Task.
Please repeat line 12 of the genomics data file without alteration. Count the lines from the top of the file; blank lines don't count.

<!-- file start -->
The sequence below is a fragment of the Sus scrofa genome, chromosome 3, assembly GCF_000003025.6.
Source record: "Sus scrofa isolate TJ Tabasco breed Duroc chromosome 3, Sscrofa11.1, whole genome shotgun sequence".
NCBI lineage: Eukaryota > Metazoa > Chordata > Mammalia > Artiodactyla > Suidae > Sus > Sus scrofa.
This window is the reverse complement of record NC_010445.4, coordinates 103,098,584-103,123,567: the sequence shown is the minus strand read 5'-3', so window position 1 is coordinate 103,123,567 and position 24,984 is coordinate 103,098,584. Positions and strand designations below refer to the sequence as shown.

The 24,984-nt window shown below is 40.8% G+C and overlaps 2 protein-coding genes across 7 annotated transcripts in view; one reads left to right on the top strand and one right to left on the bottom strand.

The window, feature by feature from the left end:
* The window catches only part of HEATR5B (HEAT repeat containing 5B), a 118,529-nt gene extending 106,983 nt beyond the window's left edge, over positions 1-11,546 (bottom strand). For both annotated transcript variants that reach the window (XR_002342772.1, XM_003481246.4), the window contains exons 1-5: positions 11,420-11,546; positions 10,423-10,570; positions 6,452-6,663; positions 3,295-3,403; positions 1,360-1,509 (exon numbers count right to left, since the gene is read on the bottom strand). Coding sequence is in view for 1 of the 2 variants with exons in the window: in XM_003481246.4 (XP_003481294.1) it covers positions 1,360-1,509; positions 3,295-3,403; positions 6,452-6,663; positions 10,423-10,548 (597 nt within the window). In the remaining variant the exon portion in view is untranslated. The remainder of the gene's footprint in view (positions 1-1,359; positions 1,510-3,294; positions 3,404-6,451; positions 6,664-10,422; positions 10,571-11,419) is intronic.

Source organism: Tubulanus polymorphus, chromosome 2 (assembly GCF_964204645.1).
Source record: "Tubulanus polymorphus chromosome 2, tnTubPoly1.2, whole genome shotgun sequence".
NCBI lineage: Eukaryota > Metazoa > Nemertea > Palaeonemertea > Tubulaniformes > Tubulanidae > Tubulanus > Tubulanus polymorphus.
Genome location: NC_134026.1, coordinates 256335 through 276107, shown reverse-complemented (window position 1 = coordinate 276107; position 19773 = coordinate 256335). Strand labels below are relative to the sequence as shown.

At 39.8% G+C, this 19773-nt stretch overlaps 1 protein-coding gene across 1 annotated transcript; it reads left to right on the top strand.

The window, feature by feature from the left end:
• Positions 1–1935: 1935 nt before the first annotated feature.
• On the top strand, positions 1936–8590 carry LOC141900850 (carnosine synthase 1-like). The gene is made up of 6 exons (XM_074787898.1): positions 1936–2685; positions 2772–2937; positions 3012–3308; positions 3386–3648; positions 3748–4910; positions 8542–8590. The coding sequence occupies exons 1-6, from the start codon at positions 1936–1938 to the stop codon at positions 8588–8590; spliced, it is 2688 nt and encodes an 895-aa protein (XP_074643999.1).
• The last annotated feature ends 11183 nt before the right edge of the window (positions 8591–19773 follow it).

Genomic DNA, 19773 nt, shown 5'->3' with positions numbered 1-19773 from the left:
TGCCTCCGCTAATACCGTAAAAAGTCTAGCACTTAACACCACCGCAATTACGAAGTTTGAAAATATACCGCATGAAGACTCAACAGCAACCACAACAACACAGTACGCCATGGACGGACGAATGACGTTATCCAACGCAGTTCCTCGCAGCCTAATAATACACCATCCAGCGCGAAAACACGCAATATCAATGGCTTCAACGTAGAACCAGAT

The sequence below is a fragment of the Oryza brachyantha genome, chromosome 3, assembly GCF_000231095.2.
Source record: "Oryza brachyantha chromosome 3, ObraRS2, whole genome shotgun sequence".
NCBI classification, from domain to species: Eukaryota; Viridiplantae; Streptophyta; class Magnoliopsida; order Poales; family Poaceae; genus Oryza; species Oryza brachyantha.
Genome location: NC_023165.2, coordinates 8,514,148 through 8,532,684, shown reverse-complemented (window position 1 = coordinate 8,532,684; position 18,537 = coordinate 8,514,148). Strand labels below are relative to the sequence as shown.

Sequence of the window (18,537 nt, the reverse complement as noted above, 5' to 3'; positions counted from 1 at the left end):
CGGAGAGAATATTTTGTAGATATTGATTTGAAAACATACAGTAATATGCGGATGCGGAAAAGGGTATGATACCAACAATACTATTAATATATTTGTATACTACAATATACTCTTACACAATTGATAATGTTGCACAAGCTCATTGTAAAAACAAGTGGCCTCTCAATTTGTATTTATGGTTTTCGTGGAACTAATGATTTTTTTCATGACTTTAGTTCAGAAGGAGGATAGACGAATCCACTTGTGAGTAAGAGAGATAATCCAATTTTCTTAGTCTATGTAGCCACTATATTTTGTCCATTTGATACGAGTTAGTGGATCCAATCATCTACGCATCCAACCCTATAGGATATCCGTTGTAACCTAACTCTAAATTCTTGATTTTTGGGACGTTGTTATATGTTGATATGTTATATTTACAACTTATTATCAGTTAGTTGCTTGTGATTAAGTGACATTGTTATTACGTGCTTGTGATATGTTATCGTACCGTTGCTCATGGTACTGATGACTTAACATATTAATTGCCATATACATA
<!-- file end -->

At 39.8% G+C, this 19773-nt stretch overlaps 1 protein-coding gene across 1 annotated transcript; it reads left to right on the top strand.